Talking with Kids–Are They Children or Goats?
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I was on the radio in Trinidad, talking about “talking with kids,” when an indignant listener called in. “I keep hearing you talking about kids…they are not goats, they are children. If you call them kids, you are thinking of them as animals. If you call them children, maybe they will act like children and not animals,” he stated. Now, I’m paraphrasing, and yet his words brought up a very important point. I was so glad he called in. And here’s why…
First of all, he alerted me to the fact that I was insulting some of my listeners by using a term that had a very different meaning for them. He was referring to the word ‘kid’ defined as a baby goat. I was using the same word with a whole different definition. In this case, it may be cultural in nature, since the caller was from Trinidad. However, that highlighted the importance of knowing your listener. When talking with kids (and about kids) my use of the term is one of endearment and affection. I call all my patients, “my kids.” To me, ‘kids’ is a less formal term than children and conveys a sense of closeness. But to my caller, the term was not endearing at all. In fact, it was highly offensive. I was grateful for his call, because I was able to clear the air. I would not want him to just stop listening to the radio show and think poorly of me and my message.
Second of all, while the caller was making a specific point, his message had global significance. In any situation, it’s crucial when communicating with others, and particularly when talking with kids, that there be understanding. Otherwise, miscommunication occurs, feelings get hurt, attitudes develop and what started out to be a well-meaning conversation ends up being the cause of animosity and distance.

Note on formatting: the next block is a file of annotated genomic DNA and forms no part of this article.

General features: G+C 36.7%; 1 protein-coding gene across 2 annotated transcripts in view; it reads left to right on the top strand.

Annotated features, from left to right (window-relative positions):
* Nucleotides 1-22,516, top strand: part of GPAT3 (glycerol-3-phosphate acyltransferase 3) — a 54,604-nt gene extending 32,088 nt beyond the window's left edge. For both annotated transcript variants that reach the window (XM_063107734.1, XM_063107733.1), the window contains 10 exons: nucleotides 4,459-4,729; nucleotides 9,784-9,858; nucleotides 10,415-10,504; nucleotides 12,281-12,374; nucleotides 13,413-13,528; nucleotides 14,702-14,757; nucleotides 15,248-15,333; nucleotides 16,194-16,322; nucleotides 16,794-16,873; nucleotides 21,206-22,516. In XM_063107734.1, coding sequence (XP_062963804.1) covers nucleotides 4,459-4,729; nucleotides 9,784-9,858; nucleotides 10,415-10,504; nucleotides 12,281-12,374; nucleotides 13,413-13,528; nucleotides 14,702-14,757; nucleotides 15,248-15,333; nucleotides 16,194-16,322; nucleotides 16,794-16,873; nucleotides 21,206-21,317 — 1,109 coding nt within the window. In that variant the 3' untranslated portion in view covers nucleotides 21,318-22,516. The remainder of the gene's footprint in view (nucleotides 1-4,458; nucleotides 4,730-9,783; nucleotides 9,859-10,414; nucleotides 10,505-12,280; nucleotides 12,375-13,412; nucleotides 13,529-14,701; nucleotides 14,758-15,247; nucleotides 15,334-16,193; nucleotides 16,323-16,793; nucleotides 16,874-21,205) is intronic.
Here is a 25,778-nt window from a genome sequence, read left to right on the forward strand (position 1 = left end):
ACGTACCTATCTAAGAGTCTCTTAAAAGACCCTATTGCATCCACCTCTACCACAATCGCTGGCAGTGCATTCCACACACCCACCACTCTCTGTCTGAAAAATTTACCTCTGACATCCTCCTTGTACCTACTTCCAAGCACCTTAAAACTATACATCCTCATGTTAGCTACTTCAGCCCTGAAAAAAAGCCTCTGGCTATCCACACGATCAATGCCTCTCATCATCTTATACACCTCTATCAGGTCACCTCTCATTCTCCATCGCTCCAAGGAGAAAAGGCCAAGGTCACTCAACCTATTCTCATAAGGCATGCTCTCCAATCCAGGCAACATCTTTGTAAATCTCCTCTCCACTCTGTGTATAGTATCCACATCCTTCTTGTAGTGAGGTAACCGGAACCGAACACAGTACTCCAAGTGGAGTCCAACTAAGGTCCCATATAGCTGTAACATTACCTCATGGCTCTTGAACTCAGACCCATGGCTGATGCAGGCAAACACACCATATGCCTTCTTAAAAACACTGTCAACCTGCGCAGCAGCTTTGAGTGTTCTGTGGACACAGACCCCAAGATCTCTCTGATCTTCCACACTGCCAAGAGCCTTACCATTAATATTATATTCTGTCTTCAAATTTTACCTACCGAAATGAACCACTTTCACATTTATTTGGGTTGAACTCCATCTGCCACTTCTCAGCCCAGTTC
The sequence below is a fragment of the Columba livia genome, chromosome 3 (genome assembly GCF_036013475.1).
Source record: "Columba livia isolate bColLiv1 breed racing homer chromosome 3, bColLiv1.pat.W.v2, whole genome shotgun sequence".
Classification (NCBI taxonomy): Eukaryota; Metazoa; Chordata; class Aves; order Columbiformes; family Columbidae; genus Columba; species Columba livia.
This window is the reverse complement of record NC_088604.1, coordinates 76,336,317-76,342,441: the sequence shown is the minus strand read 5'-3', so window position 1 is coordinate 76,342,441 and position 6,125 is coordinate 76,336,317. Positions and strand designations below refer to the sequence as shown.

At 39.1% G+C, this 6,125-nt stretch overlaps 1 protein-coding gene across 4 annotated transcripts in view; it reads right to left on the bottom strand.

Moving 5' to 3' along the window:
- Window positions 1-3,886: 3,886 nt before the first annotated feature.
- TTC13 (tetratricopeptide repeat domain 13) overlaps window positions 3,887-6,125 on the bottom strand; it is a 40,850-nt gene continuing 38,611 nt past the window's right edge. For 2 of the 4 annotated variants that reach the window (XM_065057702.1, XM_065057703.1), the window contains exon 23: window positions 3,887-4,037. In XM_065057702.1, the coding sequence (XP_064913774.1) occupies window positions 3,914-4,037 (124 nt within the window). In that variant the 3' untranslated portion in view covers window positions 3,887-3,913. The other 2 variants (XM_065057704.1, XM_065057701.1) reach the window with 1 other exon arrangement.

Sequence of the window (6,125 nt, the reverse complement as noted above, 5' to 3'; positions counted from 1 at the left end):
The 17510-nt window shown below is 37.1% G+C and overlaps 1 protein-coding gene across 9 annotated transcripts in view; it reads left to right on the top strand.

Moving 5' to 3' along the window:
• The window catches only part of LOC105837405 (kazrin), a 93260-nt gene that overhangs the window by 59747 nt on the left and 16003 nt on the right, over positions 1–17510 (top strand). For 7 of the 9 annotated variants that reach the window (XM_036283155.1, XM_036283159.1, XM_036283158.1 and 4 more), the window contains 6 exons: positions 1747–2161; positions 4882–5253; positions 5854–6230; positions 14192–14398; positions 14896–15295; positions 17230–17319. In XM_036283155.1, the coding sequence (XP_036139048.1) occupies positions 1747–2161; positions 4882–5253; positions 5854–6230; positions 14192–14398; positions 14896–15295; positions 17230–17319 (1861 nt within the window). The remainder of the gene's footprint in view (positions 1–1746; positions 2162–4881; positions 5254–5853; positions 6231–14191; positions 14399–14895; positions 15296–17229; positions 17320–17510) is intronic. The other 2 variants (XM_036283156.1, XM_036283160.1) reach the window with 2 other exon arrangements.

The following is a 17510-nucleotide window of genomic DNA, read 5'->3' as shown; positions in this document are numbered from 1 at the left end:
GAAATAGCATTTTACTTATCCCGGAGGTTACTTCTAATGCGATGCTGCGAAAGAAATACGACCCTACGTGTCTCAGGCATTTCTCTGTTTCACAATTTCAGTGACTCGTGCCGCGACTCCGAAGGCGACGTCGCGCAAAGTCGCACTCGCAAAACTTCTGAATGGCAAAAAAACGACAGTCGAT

When Talking with Kids
When talking with kids, I find that parents have a tendency to use big words that kids don’t understand. When this occurs, I ask the child if she knows what that word means; most of the time she shakes her head ‘no.’ This makes parents realize that they are not always understood and gives them the opportunity to be clear about their communication. It also gives me an opportunity to encourage kids to ask if they don’t understand something that is being said to them. And, to help parents be mindful to keep their vocabulary on their child’s level. In this way, miscommunication can be avoided.
Thanks again to my Trinidad radio caller for inspiring this blog. He’s right. Kids are not goats. They are wonderful, amazing, unique and incredibly special beings. And so when talking with kids, it’s important that you use words they will understand, encourage them to ask if they don’t understand something and to check in with them to make sure they are hearing your message in the spirit in which you meant it to be heard.
Enjoy your kids!
In what ways do you make sure that your children understand what you are saying? What do you think of the term ‘kids?’ Is it endearing or offensive?